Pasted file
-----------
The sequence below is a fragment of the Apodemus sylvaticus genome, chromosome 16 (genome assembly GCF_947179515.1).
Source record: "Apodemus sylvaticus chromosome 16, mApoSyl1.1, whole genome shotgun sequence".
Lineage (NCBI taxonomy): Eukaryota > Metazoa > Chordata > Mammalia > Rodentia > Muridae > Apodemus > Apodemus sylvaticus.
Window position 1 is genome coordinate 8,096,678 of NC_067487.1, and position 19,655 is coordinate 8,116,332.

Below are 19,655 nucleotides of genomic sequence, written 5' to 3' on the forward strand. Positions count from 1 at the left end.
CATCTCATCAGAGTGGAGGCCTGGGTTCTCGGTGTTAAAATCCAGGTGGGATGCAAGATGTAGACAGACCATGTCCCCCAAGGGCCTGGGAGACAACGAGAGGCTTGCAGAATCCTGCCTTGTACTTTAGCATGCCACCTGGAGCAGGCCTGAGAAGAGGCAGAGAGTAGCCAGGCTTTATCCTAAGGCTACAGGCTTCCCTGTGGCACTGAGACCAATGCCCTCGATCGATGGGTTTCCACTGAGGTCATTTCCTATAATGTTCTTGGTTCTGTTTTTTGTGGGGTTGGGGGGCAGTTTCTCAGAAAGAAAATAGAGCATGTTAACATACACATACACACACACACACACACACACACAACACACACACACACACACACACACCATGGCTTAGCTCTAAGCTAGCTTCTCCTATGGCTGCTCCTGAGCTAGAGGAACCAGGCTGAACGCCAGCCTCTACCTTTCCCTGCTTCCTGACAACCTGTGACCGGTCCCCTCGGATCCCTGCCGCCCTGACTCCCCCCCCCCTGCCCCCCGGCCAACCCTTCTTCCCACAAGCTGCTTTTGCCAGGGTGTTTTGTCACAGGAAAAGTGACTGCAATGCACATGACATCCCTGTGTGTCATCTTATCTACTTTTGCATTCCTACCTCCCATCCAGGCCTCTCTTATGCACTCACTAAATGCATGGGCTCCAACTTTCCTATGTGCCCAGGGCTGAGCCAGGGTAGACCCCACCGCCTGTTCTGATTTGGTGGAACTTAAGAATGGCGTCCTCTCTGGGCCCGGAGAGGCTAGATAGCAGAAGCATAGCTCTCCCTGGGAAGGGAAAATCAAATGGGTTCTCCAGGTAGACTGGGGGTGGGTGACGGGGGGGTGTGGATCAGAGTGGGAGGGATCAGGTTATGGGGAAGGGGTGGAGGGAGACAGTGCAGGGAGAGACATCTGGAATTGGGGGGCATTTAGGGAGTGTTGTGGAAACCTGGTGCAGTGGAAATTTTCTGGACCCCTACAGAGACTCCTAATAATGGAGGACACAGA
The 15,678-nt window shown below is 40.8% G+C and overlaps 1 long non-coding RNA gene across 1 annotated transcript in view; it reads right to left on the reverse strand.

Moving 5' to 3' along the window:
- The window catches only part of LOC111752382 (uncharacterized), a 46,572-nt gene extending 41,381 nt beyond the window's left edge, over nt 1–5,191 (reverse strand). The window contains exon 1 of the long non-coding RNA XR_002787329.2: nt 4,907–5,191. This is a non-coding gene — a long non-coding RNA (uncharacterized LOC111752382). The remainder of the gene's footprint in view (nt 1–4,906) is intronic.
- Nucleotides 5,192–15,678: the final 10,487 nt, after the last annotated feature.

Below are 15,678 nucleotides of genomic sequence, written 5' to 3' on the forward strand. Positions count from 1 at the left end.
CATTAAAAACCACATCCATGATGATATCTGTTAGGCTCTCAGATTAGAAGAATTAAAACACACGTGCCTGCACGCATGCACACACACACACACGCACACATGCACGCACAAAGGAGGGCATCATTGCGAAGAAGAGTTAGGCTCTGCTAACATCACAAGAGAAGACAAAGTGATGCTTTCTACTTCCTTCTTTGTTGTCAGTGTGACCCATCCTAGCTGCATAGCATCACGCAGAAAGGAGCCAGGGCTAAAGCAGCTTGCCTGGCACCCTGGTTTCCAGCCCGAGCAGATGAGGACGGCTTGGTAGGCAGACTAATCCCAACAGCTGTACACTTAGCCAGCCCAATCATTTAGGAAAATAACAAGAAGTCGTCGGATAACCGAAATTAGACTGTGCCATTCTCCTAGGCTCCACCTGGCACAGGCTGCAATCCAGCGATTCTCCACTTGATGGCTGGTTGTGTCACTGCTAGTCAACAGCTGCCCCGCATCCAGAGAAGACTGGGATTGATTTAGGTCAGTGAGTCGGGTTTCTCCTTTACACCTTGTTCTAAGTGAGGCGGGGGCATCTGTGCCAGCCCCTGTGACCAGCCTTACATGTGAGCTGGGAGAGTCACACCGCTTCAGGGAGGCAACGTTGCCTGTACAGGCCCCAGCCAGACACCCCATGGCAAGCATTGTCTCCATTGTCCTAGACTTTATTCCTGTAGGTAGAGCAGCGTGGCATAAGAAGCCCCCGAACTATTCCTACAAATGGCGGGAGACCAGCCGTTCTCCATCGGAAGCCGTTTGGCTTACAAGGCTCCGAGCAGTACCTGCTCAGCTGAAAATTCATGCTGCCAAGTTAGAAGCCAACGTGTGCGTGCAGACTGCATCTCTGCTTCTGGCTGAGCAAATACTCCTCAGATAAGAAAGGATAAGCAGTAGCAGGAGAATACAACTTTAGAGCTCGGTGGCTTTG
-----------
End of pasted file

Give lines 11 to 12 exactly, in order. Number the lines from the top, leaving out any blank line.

Below are 15,678 nucleotides of genomic sequence, written 5' to 3' on the forward strand. Positions count from 1 at the left end.
CATTAAAAACCACATCCATGATGATATCTGTTAGGCTCTCAGATTAGAAGAATTAAAACACACGTGCCTGCACGCATGCACACACACACACACGCACACATGCACGCACAAAGGAGGGCATCATTGCGAAGAAGAGTTAGGCTCTGCTAACATCACAAGAGAAGACAAAGTGATGCTTTCTACTTCCTTCTTTGTTGTCAGTGTGACCCATCCTAGCTGCATAGCATCACGCAGAAAGGAGCCAGGGCTAAAGCAGCTTGCCTGGCACCCTGGTTTCCAGCCCGAGCAGATGAGGACGGCTTGGTAGGCAGACTAATCCCAACAGCTGTACACTTAGCCAGCCCAATCATTTAGGAAAATAACAAGAAGTCGTCGGATAACCGAAATTAGACTGTGCCATTCTCCTAGGCTCCACCTGGCACAGGCTGCAATCCAGCGATTCTCCACTTGATGGCTGGTTGTGTCACTGCTAGTCAACAGCTGCCCCGCATCCAGAGAAGACTGGGATTGATTTAGGTCAGTGAGTCGGGTTTCTCCTTTACACCTTGTTCTAAGTGAGGCGGGGGCATCTGTGCCAGCCCCTGTGACCAGCCTTACATGTGAGCTGGGAGAGTCACACCGCTTCAGGGAGGCAACGTTGCCTGTACAGGCCCCAGCCAGACACCCCATGGCAAGCATTGTCTCCATTGTCCTAGACTTTATTCCTGTAGGTAGAGCAGCGTGGCATAAGAAGCCCCCGAACTATTCCTACAAATGGCGGGAGACCAGCCGTTCTCCATCGGAAGCCGTTTGGCTTACAAGGCTCCGAGCAGTACCTGCTCAGCTGAAAATTCATGCTGCCAAGTTAGAAGCCAACGTGTGCGTGCAGACTGCATCTCTGCTTCTGGCTGAGCAAATACTCCTCAGATAAGAAAGGATAAGCAGTAGCAGGAGAATACAACTTTAGAGCTCGGTGGCTTTG